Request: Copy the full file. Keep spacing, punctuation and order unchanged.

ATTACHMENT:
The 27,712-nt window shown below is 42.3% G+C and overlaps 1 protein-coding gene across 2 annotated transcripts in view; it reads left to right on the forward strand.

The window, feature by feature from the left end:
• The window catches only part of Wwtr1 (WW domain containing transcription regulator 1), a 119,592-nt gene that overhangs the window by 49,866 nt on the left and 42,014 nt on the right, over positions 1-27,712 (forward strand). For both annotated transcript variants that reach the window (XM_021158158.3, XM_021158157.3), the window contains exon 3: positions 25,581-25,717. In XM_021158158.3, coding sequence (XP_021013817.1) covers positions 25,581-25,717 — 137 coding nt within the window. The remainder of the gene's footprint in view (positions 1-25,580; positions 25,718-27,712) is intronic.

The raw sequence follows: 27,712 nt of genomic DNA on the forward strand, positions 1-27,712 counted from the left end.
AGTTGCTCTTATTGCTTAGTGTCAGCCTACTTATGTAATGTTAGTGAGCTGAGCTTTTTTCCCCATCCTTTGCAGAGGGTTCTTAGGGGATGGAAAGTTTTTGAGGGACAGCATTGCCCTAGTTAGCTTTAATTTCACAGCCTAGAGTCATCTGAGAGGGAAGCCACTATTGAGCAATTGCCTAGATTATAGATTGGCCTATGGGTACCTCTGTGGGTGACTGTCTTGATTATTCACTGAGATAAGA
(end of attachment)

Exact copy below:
The 27,712-nt window shown below is 42.3% G+C and overlaps 1 protein-coding gene across 2 annotated transcripts in view; it reads left to right on the forward strand.

The window, feature by feature from the left end:
• The window catches only part of Wwtr1 (WW domain containing transcription regulator 1), a 119,592-nt gene that overhangs the window by 49,866 nt on the left and 42,014 nt on the right, over positions 1-27,712 (forward strand). For both annotated transcript variants that reach the window (XM_021158158.3, XM_021158157.3), the window contains exon 3: positions 25,581-25,717. In XM_021158158.3, coding sequence (XP_021013817.1) covers positions 25,581-25,717 — 137 coding nt within the window. The remainder of the gene's footprint in view (positions 1-25,580; positions 25,718-27,712) is intronic.

The raw sequence follows: 27,712 nt of genomic DNA on the forward strand, positions 1-27,712 counted from the left end.
AGTTGCTCTTATTGCTTAGTGTCAGCCTACTTATGTAATGTTAGTGAGCTGAGCTTTTTTCCCCATCCTTTGCAGAGGGTTCTTAGGGGATGGAAAGTTTTTGAGGGACAGCATTGCCCTAGTTAGCTTTAATTTCACAGCCTAGAGTCATCTGAGAGGGAAGCCACTATTGAGCAATTGCCTAGATTATAGATTGGCCTATGGGTACCTCTGTGGGTGACTGTCTTGATTATTCACTGAGATAAGA